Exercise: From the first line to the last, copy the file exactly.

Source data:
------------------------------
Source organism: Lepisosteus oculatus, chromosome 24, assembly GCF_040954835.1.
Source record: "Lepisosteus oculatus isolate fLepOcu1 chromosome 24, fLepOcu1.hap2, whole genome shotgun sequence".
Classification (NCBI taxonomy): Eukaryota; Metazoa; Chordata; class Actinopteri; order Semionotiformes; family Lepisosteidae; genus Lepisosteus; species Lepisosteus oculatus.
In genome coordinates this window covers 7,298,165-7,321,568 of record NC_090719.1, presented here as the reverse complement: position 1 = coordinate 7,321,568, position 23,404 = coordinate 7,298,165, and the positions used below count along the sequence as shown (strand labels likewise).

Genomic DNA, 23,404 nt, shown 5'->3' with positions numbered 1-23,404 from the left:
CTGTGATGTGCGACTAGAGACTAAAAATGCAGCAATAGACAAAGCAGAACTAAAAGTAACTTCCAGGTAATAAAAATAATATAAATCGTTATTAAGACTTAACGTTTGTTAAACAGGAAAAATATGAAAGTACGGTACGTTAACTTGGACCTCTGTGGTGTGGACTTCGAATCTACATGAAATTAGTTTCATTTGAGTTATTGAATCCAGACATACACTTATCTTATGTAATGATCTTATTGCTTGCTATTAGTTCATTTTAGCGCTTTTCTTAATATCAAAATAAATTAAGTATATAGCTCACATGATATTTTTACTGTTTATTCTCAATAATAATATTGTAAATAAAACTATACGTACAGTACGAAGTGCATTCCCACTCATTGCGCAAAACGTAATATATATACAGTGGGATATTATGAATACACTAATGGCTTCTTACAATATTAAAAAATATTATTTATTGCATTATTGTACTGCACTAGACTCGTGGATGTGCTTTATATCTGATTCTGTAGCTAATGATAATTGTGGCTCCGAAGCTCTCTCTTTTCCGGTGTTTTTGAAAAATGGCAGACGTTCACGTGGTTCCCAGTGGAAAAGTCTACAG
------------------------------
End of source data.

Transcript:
Source organism: Lepisosteus oculatus, chromosome 24, assembly GCF_040954835.1.
Source record: "Lepisosteus oculatus isolate fLepOcu1 chromosome 24, fLepOcu1.hap2, whole genome shotgun sequence".
Classification (NCBI taxonomy): Eukaryota; Metazoa; Chordata; class Actinopteri; order Semionotiformes; family Lepisosteidae; genus Lepisosteus; species Lepisosteus oculatus.
In genome coordinates this window covers 7,298,165-7,321,568 of record NC_090719.1, presented here as the reverse complement: position 1 = coordinate 7,321,568, position 23,404 = coordinate 7,298,165, and the positions used below count along the sequence as shown (strand labels likewise).

Genomic DNA, 23,404 nt, shown 5'->3' with positions numbered 1-23,404 from the left:
CTGTGATGTGCGACTAGAGACTAAAAATGCAGCAATAGACAAAGCAGAACTAAAAGTAACTTCCAGGTAATAAAAATAATATAAATCGTTATTAAGACTTAACGTTTGTTAAACAGGAAAAATATGAAAGTACGGTACGTTAACTTGGACCTCTGTGGTGTGGACTTCGAATCTACATGAAATTAGTTTCATTTGAGTTATTGAATCCAGACATACACTTATCTTATGTAATGATCTTATTGCTTGCTATTAGTTCATTTTAGCGCTTTTCTTAATATCAAAATAAATTAAGTATATAGCTCACATGATATTTTTACTGTTTATTCTCAATAATAATATTGTAAATAAAACTATACGTACAGTACGAAGTGCATTCCCACTCATTGCGCAAAACGTAATATATATACAGTGGGATATTATGAATACACTAATGGCTTCTTACAATATTAAAAAATATTATTTATTGCATTATTGTACTGCACTAGACTCGTGGATGTGCTTTATATCTGATTCTGTAGCTAATGATAATTGTGGCTCCGAAGCTCTCTCTTTTCCGGTGTTTTTGAAAAATGGCAGACGTTCACGTGGTTCCCAGTGGAAAAGTCTACAG